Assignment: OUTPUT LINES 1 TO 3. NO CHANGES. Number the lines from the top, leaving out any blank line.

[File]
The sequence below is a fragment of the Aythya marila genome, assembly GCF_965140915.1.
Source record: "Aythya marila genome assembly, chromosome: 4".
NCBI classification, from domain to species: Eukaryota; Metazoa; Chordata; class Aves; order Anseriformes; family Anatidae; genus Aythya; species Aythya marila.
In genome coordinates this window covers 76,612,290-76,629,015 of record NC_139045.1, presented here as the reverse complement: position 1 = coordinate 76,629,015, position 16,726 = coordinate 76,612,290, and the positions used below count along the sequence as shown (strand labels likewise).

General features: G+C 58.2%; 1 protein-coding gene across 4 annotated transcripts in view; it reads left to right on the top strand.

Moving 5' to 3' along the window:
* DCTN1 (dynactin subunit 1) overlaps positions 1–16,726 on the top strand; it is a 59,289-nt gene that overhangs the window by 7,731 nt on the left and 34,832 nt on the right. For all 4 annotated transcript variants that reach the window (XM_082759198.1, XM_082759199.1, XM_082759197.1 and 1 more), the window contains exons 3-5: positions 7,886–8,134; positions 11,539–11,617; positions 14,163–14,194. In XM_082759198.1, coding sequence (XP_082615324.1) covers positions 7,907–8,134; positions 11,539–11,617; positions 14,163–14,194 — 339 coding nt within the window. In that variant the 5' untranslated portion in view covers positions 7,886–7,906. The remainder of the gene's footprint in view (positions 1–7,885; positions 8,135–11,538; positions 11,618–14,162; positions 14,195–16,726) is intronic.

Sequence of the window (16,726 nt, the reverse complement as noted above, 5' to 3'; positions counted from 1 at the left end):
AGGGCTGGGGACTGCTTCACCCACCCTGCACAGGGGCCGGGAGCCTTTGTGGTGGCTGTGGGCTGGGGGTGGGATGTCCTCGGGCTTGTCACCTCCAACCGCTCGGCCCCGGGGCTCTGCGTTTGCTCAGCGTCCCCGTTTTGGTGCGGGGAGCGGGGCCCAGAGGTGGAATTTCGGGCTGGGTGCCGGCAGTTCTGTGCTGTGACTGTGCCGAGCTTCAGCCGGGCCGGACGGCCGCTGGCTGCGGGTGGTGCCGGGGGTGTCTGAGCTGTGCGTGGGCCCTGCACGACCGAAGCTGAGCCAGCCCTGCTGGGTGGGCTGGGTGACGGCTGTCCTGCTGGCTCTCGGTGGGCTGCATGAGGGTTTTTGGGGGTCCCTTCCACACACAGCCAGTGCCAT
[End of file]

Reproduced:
The sequence below is a fragment of the Aythya marila genome, assembly GCF_965140915.1.
Source record: "Aythya marila genome assembly, chromosome: 4".
NCBI classification, from domain to species: Eukaryota; Metazoa; Chordata; class Aves; order Anseriformes; family Anatidae; genus Aythya; species Aythya marila.